Aortic Dissection

What is it?

– life-threatening condition where blood from the vessel lumen passes through a tear in the intima, into the medial layer of the artery and spreads along the artery


Predisposing Factors:

= any condition that interferes with normal integrity of elastic or muscular components of the medial layer

– Long standing systemic HTN (70%+ of pts)

– cocaine use

– trauma

– connective tissue disease: Marfan, Ehlers-Danlos

– bicuspid aortic valve

– coarctation of the aorta

– 3rd trimester of pregnancy


– more common in men in their 60s and 70s

Classification system

  • DeBakey anatomic classification: based on site of origin
    • type 1 originates in the ascending aorta and propagates to at least the aortic arch
    • type 2 originates in the ascending aorta and is confined to the ascending aorta
    • type 3 originates in the descending aorta and extends distally or proximally
  • Stanford anatomic classification
    • Type A: involves the ascending aorta (regardless of the site of the primary intimal tear)
      • Type A is more common
      • Right lateral wall is the most common site of aortic dissection
    • Type B: descending aorta, all other dissections that do not include the ascending aorta


Most common sites of Dissection:

– ascending thoracic aorta : 65%

– descending thoracic aorta: 20%

– Aortic arch: 10%

– abdominal aorta: 5%

How might a patient present?


Single most common presenting complaint: sudden onset of sharp pain

– “tearing, ripping” quality (only about 50% have this classic finding)

– Location: anterior chest (type A)

– between the scapula (type B)

– other symptoms relate to the complications that can occur


– pulse, bp asymmetry between limbs (15%)

– aortic regurgitation (31%)

– neuro manifestations due to obstruction of carotid artery  

– can be hypertensive (49%), normotensive (33%), or hypotensive (18%)


CXR: widened mediastinum (>8mm on AP) – present in 62%


TEE is very specific and sensitive




A+ C = acute

B+D = follow up

–> intimal flap forming a true lumen + dilated false lumen

– aortic angiography can determine extent of the dissection for surgery


–> Goal of treatment: stop the progression of the dissecting channel

– immediate medical management: B-blockers (decreases the force of LV contraction, minimizes aortic wall shear stress)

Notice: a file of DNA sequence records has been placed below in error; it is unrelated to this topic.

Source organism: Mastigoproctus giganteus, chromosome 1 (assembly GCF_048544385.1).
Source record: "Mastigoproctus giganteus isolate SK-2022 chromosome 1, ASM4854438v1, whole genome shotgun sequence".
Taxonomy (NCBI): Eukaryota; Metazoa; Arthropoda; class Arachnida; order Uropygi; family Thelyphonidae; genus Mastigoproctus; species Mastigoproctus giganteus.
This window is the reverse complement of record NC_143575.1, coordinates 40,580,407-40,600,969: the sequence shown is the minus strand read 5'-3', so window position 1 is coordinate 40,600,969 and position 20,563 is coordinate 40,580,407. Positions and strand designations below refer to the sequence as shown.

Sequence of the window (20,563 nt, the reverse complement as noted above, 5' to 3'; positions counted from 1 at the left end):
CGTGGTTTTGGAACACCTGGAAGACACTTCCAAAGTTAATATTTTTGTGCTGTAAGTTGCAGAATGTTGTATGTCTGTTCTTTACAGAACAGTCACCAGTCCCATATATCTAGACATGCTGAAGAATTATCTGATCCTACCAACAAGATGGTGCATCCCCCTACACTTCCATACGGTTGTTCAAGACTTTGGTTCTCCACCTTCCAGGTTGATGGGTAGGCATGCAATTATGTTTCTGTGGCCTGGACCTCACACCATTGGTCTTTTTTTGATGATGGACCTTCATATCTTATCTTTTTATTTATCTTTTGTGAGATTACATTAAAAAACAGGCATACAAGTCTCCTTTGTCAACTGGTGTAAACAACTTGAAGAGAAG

Ex: labetalol, esmolol, propranolol

IV sodium nitroprusside: rapidly reduce blood pressure –> lower systolic below 120

Type A is most often a surgical emergency: early surgical correction improves outcomes compared to medical therapy alone (early surgery does not improve outcomes in pt’s with type B unless the dissection is propagating, compromises the major branches of the aorta, impending rupture, continued pain)

Surgery: repair the intimal tear, suturing edges of the false lumen, insert a synthetic aortic graft if needed

Why so serious?

Mortality: 25-30%

Causes of death from aortic dissection:

–> rupture of the dissection into pericardium:

cardiac tamponade

– acute dissection into the aortic valvular annulus (disrupts aortic valve suppor) –> severe aortic regurgitation

– obstruction of the coronary artery ostia (where the left and right mail coronary arteries exit the ascending aorta just above the aortic valve) –> MI

end organ failure due to aortic branch vessel obstruction

– rupture through the adventitia anywhere along the aorta (often into the left pleural space or pericardium)

– occlusion of major branches of aorta can also cause MI: propagating hematoma compresses the lumen

stroke from carotid artery involvement

– visceral ischemia, renal failure

Mechanism of Aortic Dissection

–> Tear in the aortic intima


– if non-traumatic, it’s thought that degeneration of the aortic media or cystic medial necrosis (smooth muscle cell necrosis and apoptosis and by degeneration of elastic fibers within the media of the aortic wall. Cystic spaces form in these areas of degeneration) is a prerequisite for the development of nontraumatic aortic dissection


Creation of the False Lumen:

– blood passes into the aortic media through the tear, separates the intima from the surrounding media and/or adventitia

– initiating event is uncertain:

– primary rupture of the intima –> secondary dissection of the media

–> hemorrhage within the media and subsequent rupture of the overlying intima


  • : Acute intramural hematoma

– hemorrhage in the wall of the aorta without evidence of an intimal tear

– penetrating athersclerotic ulcer: eroision of a plaque into the aortic wall


CT: Focal aortic dissection

Small arrowhead shows small mural hematoma

Arrow head shows the focal dissection


Aortic Dissection on MRI:

  • TL= true lumen
  • FL = false lumen


Cross-sections of the iliac artery, dissection descended from the aorta

  • The true lumen is compressed
  • Blood filled false lumen





Lilly Textbook

Step up to Medicine

Brown Medical School Pathology


Michigan State University:

Cleveland Clinic:

Web Analytics